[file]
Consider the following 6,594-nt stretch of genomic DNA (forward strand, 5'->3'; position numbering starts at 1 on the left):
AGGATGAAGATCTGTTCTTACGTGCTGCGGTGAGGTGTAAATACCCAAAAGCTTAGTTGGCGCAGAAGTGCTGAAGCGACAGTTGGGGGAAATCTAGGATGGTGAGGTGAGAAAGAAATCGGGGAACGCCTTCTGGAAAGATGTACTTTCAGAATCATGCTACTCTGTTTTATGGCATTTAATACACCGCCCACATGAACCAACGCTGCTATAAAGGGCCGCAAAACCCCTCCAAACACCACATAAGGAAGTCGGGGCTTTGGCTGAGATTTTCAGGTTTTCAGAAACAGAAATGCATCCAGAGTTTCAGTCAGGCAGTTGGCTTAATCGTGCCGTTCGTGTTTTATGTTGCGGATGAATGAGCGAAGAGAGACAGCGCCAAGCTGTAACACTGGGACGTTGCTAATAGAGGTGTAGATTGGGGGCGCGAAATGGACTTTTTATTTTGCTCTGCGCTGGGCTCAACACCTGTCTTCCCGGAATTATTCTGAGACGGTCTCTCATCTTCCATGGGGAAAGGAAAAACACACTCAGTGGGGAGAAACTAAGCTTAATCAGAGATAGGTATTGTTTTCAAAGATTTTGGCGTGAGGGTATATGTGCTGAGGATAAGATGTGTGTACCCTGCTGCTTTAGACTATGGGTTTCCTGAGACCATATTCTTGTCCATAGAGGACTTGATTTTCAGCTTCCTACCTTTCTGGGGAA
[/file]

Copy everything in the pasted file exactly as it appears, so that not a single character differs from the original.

Consider the following 6,594-nt stretch of genomic DNA (forward strand, 5'->3'; position numbering starts at 1 on the left):
AGGATGAAGATCTGTTCTTACGTGCTGCGGTGAGGTGTAAATACCCAAAAGCTTAGTTGGCGCAGAAGTGCTGAAGCGACAGTTGGGGGAAATCTAGGATGGTGAGGTGAGAAAGAAATCGGGGAACGCCTTCTGGAAAGATGTACTTTCAGAATCATGCTACTCTGTTTTATGGCATTTAATACACCGCCCACATGAACCAACGCTGCTATAAAGGGCCGCAAAACCCCTCCAAACACCACATAAGGAAGTCGGGGCTTTGGCTGAGATTTTCAGGTTTTCAGAAACAGAAATGCATCCAGAGTTTCAGTCAGGCAGTTGGCTTAATCGTGCCGTTCGTGTTTTATGTTGCGGATGAATGAGCGAAGAGAGACAGCGCCAAGCTGTAACACTGGGACGTTGCTAATAGAGGTGTAGATTGGGGGCGCGAAATGGACTTTTTATTTTGCTCTGCGCTGGGCTCAACACCTGTCTTCCCGGAATTATTCTGAGACGGTCTCTCATCTTCCATGGGGAAAGGAAAAACACACTCAGTGGGGAGAAACTAAGCTTAATCAGAGATAGGTATTGTTTTCAAAGATTTTGGCGTGAGGGTATATGTGCTGAGGATAAGATGTGTGTACCCTGCTGCTTTAGACTATGGGTTTCCTGAGACCATATTCTTGTCCATAGAGGACTTGATTTTCAGCTTCCTACCTTTCTGGGGAA